As a pro athlete, he started donating $100 gift cards to Hopkins High to reward deserving students. He did the same at Park Center High, where Osei was working in administration.
Lehan returned to school and earned his master’s degree after retiring from the NFL. He landed a job as a middle school dean of students, starting an arc that included stints as assistant principal at two high schools before taking over as Osseo’s principal five years ago at age 35.
“I knew that I was going to do something with young people,” he said. “I knew that somebody with conviction can make substantive change within education.”
The Minnesota Association of Secondary School Principals recognized that dedication in selecting him as principal of the year, making him eligible for the national award. Executive director Dave Adney cited Lehan’s “innovation” in highlighting his success.
“I think he is a model of great hope for people that you don’t have to do the traditional path,” Adney said. “If you’ve got the skills and you are a learner, you can make a difference in everybody’s lives.”
Path began as substitute teacher
Osei similarly followed a nontraditional path. Raised by his grandparents in Chicago, he was a journalism major interning in a TV production truck as a senior when a friend who worked at Cretin-Derham Hall asked him to be a substitute teacher because there was a need.
“The moment I got a chance to sub,” Osei said, “there was something magical about being able to positively influence the lives of young adults, and I never looked back.”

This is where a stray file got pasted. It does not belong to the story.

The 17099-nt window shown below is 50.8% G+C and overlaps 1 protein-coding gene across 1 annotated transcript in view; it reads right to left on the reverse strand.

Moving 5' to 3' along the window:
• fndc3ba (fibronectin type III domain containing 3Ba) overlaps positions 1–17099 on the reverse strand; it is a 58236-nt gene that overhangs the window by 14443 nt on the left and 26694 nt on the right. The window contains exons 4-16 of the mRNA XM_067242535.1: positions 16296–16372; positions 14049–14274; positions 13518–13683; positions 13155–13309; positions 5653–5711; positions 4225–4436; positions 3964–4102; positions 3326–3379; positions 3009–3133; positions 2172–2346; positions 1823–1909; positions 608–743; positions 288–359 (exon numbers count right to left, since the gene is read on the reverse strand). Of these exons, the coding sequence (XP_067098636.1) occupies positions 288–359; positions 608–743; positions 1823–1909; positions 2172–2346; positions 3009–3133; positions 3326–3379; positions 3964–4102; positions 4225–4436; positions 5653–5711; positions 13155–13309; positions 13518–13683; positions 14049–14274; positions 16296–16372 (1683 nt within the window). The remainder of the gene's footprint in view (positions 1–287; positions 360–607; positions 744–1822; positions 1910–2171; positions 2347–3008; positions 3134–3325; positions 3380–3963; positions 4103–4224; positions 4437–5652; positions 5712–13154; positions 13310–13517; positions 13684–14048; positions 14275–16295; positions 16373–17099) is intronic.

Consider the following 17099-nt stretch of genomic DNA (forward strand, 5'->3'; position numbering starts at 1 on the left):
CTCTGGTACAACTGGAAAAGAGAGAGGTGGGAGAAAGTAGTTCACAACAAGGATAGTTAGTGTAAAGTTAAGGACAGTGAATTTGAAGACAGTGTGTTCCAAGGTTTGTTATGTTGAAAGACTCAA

He became a full-time sub and eventually taught physical education. He earned his master’s degree, shifted to administration and rose through the ranks in different districts to become superintendent at age 36.
Of his Gophers football career, Osei says he didn’t have “the most amazing on-field success,” but the former linebacker became a three-time academic all-Big Ten selection. He now leads a school district with 4,600 students while finishing up his doctorate work.
“I’m trying to create critical thinkers that aren’t afraid to challenge the status quo of what the world is telling them is the truth,” he said.
Lehan also is pursuing his doctorate and superintendent license. When he learned that he was named principal of the year, he reflected on the adversity he faced as a child.
“When I was in foster care, I thought once I aged out of the system, I just fell off the face of the Earth,” he said. “There’s less than a 1 percent chance that I should be Minnesota Principal of the Year. By the grace of God and the grace of other people who came alongside me and supported me and believed in me and saw me for who I am — rather than what my behavior may have said — that’s what I thought about when I got the award.”
Lehan occasionally shares his story with his students. Don’t let circumstances define you, he tells them. Write your own narrative. Don’t let others control what you can become.
His message carries deep, personal meaning and is something his old college roommate, Osei, knows well and espouses, too. It’s part of the joy and purpose they discovered as educators.